• Oppose, this article is not just about the client, and while we only have one article, a disambiguated title violates the naming conventions. Kusma (talk) 05:58, 17 July 2008 (UTC)
  • Oppose There is nothing preventing this article from being about the entire system. At the moment, it may be only the client being discussed but editors are free to expand the article to be more comprehensive. --Polaron | Talk 02:31, 20 July 2008 (UTC)

Discussion[edit]

Any additional comments:
The above discussion is preserved as an archive of the proposal. Please do not modify it. Subsequent comments should be made in a new section on this talk page. No further edits should be made to this section.

Hijacking by ICQ?[edit]

This is mentioned in the article and has a dubious tag attactched, does anyone have any infor on this? Sephiroth storm (talk) 18:10, 19 August 2008 (UTC)


Removed in version 6[edit]

ICQ 6 eliminated the single-pane message window where users could type their message, click Send and have the window go away, very handy for when users wanted to send off a message to another user whether or not the other was online. This was also good for when you didn't want other people shoulder surfing your recent chat history. ICQ 6 only has the dual-pane IRC chat style message window. I'd love to see the single-pane style returned. —Preceding unsigned comment added by Bizzybody (talkcontribs) 02:52, 29 September 2008 (UTC)

Nothing to criticize[edit]

When I visited the article last, there was a big section about criticism on ICQ. It disappeared! Finally, this article matches my impression of ICQ as a perfectly fine piece of software. Thanks, Jack's Revenge (talk) 07:55, 26 October 2008 (UTC)

For the records: The Criticism section was removed in September 2008 by Seicer, because it was wasn't cleaned up for quite a while and didn't reference its sources. There's enough criticism to ICQ out there, I think. At least when looking at the Vandalism on this page.--Yamavu (talk) 22:44, 26 October 2008 (UTC)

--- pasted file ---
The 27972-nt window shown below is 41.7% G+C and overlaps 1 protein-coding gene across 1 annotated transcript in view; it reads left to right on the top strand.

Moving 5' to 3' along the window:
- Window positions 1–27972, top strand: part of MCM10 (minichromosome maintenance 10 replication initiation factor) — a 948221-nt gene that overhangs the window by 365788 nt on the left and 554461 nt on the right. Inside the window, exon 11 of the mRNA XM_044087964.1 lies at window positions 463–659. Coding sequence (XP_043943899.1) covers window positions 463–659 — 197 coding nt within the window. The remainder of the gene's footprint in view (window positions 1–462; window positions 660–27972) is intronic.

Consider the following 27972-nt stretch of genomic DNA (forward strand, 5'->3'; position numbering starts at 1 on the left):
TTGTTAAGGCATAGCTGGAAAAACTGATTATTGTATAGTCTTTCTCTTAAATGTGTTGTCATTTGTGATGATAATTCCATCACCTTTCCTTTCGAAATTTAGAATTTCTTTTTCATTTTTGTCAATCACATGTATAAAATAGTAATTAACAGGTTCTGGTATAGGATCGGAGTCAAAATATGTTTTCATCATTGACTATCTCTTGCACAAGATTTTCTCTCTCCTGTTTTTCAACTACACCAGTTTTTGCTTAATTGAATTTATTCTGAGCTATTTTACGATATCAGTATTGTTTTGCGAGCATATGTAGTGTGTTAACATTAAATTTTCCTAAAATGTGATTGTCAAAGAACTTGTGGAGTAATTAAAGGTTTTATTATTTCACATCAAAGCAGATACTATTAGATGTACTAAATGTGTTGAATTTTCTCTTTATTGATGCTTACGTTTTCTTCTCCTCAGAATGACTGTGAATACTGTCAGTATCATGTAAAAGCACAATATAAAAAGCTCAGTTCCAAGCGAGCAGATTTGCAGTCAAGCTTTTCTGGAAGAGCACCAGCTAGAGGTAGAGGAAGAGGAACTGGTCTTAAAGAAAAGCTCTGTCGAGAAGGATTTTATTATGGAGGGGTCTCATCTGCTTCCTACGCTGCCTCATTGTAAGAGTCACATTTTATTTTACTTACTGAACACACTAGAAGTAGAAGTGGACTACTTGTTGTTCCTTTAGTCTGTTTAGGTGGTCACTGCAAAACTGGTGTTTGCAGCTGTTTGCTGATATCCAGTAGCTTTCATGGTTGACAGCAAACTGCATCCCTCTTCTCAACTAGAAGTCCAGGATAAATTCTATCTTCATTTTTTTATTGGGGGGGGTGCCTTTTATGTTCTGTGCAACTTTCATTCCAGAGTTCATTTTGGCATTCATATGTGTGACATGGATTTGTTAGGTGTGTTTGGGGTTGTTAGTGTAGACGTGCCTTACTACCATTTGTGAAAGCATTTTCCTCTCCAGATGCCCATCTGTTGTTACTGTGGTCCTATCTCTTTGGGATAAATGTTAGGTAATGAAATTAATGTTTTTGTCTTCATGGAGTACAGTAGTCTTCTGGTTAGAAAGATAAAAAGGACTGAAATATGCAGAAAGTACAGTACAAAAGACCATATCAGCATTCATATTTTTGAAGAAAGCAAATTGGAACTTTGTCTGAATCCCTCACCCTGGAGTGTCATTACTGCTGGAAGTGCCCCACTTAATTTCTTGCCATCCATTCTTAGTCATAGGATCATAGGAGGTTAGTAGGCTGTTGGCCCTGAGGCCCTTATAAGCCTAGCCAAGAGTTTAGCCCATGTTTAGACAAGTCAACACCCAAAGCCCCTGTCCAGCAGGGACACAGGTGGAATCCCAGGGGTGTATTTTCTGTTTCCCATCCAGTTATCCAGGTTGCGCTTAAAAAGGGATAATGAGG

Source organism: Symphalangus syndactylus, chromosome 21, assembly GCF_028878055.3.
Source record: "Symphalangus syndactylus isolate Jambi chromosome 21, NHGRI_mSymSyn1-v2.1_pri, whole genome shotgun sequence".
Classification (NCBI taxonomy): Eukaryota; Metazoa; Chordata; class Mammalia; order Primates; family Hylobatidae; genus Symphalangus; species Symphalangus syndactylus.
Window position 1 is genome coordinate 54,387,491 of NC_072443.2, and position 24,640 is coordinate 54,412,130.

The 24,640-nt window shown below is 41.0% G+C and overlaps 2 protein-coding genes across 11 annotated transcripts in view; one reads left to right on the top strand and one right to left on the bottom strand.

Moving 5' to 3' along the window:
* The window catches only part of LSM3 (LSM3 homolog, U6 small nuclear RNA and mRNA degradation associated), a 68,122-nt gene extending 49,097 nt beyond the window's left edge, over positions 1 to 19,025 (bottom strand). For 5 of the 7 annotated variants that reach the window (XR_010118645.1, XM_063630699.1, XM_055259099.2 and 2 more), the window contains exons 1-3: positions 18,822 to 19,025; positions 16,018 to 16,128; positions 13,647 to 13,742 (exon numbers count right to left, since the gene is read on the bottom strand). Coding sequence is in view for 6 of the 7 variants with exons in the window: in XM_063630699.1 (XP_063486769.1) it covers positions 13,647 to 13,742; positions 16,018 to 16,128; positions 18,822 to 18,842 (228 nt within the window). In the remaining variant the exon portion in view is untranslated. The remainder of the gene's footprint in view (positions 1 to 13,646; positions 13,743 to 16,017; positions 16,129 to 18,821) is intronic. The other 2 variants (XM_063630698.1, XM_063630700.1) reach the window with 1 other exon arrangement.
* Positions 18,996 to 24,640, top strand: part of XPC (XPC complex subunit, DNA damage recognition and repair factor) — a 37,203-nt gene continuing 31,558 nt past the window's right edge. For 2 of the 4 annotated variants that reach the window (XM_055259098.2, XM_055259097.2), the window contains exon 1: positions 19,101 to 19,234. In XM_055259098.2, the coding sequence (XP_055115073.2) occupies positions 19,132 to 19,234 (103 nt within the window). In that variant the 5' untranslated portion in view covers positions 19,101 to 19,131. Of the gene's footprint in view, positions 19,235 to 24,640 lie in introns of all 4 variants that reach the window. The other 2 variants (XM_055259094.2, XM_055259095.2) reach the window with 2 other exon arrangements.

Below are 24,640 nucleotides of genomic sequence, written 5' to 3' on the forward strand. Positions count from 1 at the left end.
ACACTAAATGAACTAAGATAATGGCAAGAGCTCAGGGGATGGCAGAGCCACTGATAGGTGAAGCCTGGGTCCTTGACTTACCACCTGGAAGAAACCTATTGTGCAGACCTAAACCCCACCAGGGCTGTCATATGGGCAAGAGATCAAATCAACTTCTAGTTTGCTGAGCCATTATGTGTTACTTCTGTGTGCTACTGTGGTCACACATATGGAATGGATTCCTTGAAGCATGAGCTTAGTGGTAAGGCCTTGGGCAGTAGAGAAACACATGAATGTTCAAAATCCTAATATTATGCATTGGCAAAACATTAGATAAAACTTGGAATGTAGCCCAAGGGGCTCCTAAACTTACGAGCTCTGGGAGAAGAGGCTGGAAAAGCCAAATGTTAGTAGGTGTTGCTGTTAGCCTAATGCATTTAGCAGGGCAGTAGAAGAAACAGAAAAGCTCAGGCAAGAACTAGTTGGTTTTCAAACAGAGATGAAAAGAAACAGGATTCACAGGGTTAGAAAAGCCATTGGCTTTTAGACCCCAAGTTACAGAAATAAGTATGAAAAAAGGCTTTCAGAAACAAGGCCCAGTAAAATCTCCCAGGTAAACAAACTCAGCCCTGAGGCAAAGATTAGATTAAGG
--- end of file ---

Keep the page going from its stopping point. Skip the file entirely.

Actually, currently present criticism looks like total bullshit. "use of ICQ may cause security problems because it was purchased by Russian investment company Digital Sky Technologies" - with same logical, every piece of commercial software (including Yahoo, MSN, Skype, AOL) also "may cause security problems".

"Carr says the new ownership may be used by Russia's powerful secret service, the FSB (formerly the KGB) since Russian law requires ICQ to open its logs "whenever the spooks want"" - show me one country where there is no such law. In U.S. it is Patriot Act, in UK - its deal of MI5. What makes this piece of software different? — Preceding unsigned comment added by Shahinaz (talkcontribs) 06:07, 18 August 2011 (UTC)

Send SMS via ICQ[edit]

The article says ICQ 6 makes it possible to send SMS via ICQ for free. But that is only right for some nations and some networks (http://www.icq.com/sms/). Shouldn't this be corrected or made more precise in the article? —Preceding unsigned comment added by 84.63.87.159 (talk) 21:00, 8 July 2009 (UTC)

In popular culture[edit]

This section does not really contribute to the topic. I suggest to remove it. -- mafutrct (talk) 07:38, 13 July 2009 (UTC)

UINs started with 5 digits![edit]

The UIN section says "Issued UINs started at number 100000 (6 digits)". This is not true as they started with 5 digits. For example: http://www.icq.com/people/10040 shows one of them. I'm fixing this. —Preceding unsigned comment added by 200.254.153.10 (talk) 23:05, 9 February 2010 (UTC)

Number of Mirabilis founders[edit]

The first paragraph of the History section states "Mirabilis was first established in 1996 by five Israelis" but the article later goes on to say "the company was founded by four young Israelis". Which is it, four or five? And does it really need to be mentioned twice? --Kingreka (talk) 15:23, 1 November 2011 (UTC) YES! Something should be done about it.  TVippy  14:56, 1 December 2011 (UTC)

The Decline of ICQ[edit]

A couple of years ago many used ICQ. Nowadays almost no one is on. The article doesn't really reflect this fact. I suggest that somebody update this article!—Preceding unsigned comment added by 84.216.65.64 (talkcontribs) 02:29, 12 November 2006